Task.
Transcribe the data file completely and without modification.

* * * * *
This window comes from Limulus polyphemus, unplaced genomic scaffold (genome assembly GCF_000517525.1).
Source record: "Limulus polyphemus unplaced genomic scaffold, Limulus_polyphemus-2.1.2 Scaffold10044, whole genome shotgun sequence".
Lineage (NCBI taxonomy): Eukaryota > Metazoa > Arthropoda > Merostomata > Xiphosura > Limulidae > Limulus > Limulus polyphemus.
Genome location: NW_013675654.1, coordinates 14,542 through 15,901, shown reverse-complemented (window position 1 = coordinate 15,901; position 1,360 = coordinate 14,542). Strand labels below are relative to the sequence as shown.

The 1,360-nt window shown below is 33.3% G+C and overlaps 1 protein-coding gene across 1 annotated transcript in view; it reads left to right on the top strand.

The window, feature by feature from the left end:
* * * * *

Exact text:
This window comes from Limulus polyphemus, unplaced genomic scaffold (genome assembly GCF_000517525.1).
Source record: "Limulus polyphemus unplaced genomic scaffold, Limulus_polyphemus-2.1.2 Scaffold10044, whole genome shotgun sequence".
Lineage (NCBI taxonomy): Eukaryota > Metazoa > Arthropoda > Merostomata > Xiphosura > Limulidae > Limulus > Limulus polyphemus.
Genome location: NW_013675654.1, coordinates 14,542 through 15,901, shown reverse-complemented (window position 1 = coordinate 15,901; position 1,360 = coordinate 14,542). Strand labels below are relative to the sequence as shown.

The 1,360-nt window shown below is 33.3% G+C and overlaps 1 protein-coding gene across 1 annotated transcript in view; it reads left to right on the top strand.

The window, feature by feature from the left end: